The world now gets more than 30% of its electricity from renewables

An aerial view of a wind farm producing renewable energy
Photo: Dreamstime

The ongoing surge in wind and solar installations pushed the world past 30% renewable electricity for the first time in 2023, according to a new report by energy think tank Ember, which shows the carbon intensity of power generation hit fresh lows last year.

The report finds that despite a steady increase in electricity demand, the brisk renewables build out means that fossil generation will likely start to decline from 2024. This historic shift would’ve begun in 2023 were it not for a slump in global hydropower generation due to droughts in China and elsewhere.

“The decline of power sector emissions is now inevitable,” said Dave Jones, Ember’s director of global insights. “2023 was likely the pivot point – peak emissions in the power sector – a major turning point in the history of energy. But the pace of emissions falls depends on how fast the renewables revolution continues.”

Christiana Figueres, former executive secretary of the UN Framework Convention on Climate Change, said: “The fossil fuel era has reached its necessary and inevitable expiration date as these findings show so clearly.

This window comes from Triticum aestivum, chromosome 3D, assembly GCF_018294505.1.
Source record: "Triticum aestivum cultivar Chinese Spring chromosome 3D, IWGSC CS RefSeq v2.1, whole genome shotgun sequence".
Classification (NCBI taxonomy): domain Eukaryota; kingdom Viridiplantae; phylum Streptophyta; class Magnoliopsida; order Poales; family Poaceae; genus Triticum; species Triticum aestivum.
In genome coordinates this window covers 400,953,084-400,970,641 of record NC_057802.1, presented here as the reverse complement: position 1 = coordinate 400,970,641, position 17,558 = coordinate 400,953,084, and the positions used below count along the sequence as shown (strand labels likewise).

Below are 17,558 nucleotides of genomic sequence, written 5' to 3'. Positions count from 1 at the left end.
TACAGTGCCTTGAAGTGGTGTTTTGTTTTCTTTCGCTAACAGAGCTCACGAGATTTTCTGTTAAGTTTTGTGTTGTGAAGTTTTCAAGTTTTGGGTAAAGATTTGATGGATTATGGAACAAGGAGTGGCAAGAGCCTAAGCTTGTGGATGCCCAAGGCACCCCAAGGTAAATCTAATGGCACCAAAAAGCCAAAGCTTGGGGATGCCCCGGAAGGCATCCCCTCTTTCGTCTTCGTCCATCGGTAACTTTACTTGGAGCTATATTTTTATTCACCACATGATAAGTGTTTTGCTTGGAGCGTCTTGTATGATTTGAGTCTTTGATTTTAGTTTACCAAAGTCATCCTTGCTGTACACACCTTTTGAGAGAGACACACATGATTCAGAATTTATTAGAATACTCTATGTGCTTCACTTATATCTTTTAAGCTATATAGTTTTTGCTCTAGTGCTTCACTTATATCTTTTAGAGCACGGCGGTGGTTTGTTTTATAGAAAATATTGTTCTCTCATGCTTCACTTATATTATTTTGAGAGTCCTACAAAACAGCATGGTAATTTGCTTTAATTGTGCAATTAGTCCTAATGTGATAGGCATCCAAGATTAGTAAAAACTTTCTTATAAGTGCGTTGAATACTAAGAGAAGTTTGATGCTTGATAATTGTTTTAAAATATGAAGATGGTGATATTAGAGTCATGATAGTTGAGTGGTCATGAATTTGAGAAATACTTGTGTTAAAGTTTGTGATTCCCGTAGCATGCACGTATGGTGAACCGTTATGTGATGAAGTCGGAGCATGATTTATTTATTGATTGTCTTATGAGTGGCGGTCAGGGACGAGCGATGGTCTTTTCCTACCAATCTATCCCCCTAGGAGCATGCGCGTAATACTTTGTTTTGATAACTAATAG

“This is a critical turning point: Last century’s outdated technologies can no longer compete with the exponential innovations and declining cost curves in renewable energy and storage. All of humanity and the planet upon which we depend will be better off for it.”

At the COP28 climate change conference in December 2023, countries agreed to triple global renewables capacity by 2030, implying that the world will reach 60% renewable electricity by the end of the decade. But much needs to be done to make this a reality.

The Ember report shows how key enablers – in particular, high-level policy ambition, incentive mechanisms, and flexibility solutions – are driving rapid growth in solar and wind, particularly in the likes of China, Brazil and the Netherlands.

“Long-term planning, combined with urgent actions on financing, permitting, grids and supply chains will deliver access to secure, clean and affordable energy and green jobs for millions of people,” said Bruce Douglas, CEO of the Global Renewables Alliance.


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